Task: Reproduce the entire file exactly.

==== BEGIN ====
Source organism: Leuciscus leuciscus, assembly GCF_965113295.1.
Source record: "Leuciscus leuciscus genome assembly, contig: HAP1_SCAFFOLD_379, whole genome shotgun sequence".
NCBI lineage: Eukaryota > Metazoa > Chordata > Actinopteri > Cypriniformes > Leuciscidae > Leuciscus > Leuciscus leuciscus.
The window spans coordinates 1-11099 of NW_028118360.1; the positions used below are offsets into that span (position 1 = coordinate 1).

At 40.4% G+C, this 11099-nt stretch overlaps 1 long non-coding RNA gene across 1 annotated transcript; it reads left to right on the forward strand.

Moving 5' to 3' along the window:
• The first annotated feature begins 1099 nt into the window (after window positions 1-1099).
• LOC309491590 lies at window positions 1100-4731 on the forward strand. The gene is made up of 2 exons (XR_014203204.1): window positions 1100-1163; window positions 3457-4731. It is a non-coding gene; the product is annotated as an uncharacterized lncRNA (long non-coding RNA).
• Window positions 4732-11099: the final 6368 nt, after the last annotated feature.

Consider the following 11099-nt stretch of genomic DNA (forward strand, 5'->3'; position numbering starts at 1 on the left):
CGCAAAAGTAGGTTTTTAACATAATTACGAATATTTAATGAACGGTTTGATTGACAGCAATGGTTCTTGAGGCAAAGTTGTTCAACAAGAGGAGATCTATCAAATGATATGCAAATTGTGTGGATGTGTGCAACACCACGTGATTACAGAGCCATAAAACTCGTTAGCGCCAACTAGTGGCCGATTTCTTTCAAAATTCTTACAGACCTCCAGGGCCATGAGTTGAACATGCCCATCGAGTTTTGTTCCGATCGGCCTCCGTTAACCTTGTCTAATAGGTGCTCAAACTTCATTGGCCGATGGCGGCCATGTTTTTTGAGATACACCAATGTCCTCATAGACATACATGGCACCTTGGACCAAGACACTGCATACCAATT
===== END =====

Source organism: Leuciscus leuciscus, assembly GCF_965113295.1.
Source record: "Leuciscus leuciscus genome assembly, contig: HAP1_SCAFFOLD_379, whole genome shotgun sequence".
NCBI lineage: Eukaryota > Metazoa > Chordata > Actinopteri > Cypriniformes > Leuciscidae > Leuciscus > Leuciscus leuciscus.
The window spans coordinates 1-11099 of NW_028118360.1; the positions used below are offsets into that span (position 1 = coordinate 1).

At 40.4% G+C, this 11099-nt stretch overlaps 1 long non-coding RNA gene across 1 annotated transcript; it reads left to right on the forward strand.

Moving 5' to 3' along the window:
• The first annotated feature begins 1099 nt into the window (after window positions 1-1099).
• LOC309491590 lies at window positions 1100-4731 on the forward strand. The gene is made up of 2 exons (XR_014203204.1): window positions 1100-1163; window positions 3457-4731. It is a non-coding gene; the product is annotated as an uncharacterized lncRNA (long non-coding RNA).
• Window positions 4732-11099: the final 6368 nt, after the last annotated feature.

Consider the following 11099-nt stretch of genomic DNA (forward strand, 5'->3'; position numbering starts at 1 on the left):
CGCAAAAGTAGGTTTTTAACATAATTACGAATATTTAATGAACGGTTTGATTGACAGCAATGGTTCTTGAGGCAAAGTTGTTCAACAAGAGGAGATCTATCAAATGATATGCAAATTGTGTGGATGTGTGCAACACCACGTGATTACAGAGCCATAAAACTCGTTAGCGCCAACTAGTGGCCGATTTCTTTCAAAATTCTTACAGACCTCCAGGGCCATGAGTTGAACATGCCCATCGAGTTTTGTTCCGATCGGCCTCCGTTAACCTTGTCTAATAGGTGCTCAAACTTCATTGGCCGATGGCGGCCATGTTTTTTGAGATACACCAATGTCCTCATAGACATACATGGCACCTTGGACCAAGACACTGCATACCAATT